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Thursday 13 February 2014

TPA – Last To The Punch

Jonathan Isaby, the CEO of the so-called Taxpayers’ Alliance (TPA), has been given space by Conservative Home to tell readers aboutTen policy victories from the first ten years of the Taxpayers’ Alliance”. This may have not been unconnected to his previously having been at ConHome, and former TPA stalwart Mark Wallace now being resident spinner there.
More guff from Tufton Street

In the course of his magnificently fraudulent spiel, Isaby lists in third place “An historic cut in beer duty”, telling “In 2013 we ran our MashBeerTax campaign, calling on the Chancellor to scrap the Beer Duty Escalator. The campaign secured a comprehensive victory with the escalator abolished and the announcement of the first cut to Beer Duty since 1959”. Such modesty.

Leaving aside the presence on the scene of such groups as CAMRA, which enjoys rather more credibility in the industry, Isaby has once again ignored the elephant in the bar: the PubCos. There is bugger all use having cheaper beer if the pubs are being sold off to developers as indebted owners cash in their property chips in the style of a losing player at a game of Monopoly.

Nor is there any point in securing a penny cut in the price of a pint when licensees are routinely being screwed over by PubCos that force them to buy beer through a tied system at prices dictated by them. Moreover, those licensees have to pay the PubCos a deposit, which in the case of Punch Taverns, owner of more than 4,000 pubs, is on average well north of £6,000.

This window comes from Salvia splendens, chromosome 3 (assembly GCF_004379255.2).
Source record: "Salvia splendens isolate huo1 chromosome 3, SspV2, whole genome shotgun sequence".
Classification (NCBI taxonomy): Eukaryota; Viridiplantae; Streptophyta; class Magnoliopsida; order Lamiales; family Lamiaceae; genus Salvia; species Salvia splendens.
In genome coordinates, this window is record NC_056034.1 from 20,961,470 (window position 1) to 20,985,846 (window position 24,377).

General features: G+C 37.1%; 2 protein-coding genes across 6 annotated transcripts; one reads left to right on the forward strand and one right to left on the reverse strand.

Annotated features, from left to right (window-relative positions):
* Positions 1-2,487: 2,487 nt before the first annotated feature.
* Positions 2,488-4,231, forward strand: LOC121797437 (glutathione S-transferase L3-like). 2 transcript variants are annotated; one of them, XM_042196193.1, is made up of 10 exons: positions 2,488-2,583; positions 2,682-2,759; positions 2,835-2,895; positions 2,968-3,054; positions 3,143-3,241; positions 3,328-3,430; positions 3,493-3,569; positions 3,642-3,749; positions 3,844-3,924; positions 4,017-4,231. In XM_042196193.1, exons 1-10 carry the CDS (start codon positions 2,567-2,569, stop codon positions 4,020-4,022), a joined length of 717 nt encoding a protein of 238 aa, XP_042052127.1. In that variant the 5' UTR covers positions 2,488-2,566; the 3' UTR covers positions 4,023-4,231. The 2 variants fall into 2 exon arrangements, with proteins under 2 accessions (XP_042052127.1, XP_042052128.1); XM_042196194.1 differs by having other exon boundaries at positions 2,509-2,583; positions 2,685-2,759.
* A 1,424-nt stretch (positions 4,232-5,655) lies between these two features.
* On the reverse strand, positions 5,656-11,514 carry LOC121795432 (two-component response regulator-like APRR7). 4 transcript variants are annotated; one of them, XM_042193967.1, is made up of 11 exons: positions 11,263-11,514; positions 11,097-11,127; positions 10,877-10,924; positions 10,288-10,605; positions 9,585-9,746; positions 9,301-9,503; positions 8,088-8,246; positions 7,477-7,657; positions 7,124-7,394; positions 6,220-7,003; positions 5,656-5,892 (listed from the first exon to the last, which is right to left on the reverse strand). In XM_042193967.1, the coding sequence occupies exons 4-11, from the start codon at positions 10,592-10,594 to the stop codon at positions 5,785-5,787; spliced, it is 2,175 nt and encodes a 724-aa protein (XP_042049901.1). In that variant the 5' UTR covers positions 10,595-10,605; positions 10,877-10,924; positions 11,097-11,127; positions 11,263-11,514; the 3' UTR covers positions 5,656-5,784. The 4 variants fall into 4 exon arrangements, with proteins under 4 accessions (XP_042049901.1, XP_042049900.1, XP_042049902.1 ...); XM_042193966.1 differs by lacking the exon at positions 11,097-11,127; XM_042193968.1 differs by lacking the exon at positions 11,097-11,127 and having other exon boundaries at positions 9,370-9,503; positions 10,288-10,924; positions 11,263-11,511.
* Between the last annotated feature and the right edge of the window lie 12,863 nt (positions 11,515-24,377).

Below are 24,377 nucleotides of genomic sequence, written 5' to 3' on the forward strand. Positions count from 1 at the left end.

This is relevant now, because Punch, wobbling under the burden of accumulated debt and a capital structure that the Guardian’s Nils Pratley calleddesigned by over-confident, over-paid and long-departed financial engineers ... a complete mess” is battling its bondholders in a battle to stay afloat. There are 16 classes of them, all of whom appear to have some call on part of the action if Punch goes bust.

That outcome is entirely possible, as Pratley explains: “After 14 months of wrangling, and three sets of proposals for restructuring £2.3bn of securitised debt, [Punch] still couldn't come up with an agreed deal with its bondholders. Instead, chairman Stephen Billingham produced a fourth proposal, declared the terms ‘final’, and told the various bondholders to vote”. They haven’t voted.

That would have happened on Friday. Punch pulled the deal today, with the bondholders opposed. If no agreement is forthcoming, the bondholders will be first in the queue, the shareholders may well get wiped out, and those tenants will be waving goodbye to their deposits. Where will Isaby and his pals at the TPA be? They won’t. They couldn’t give a stuff about the little guys.

As Winshton might have said, “shome campaign ... shome victory”.

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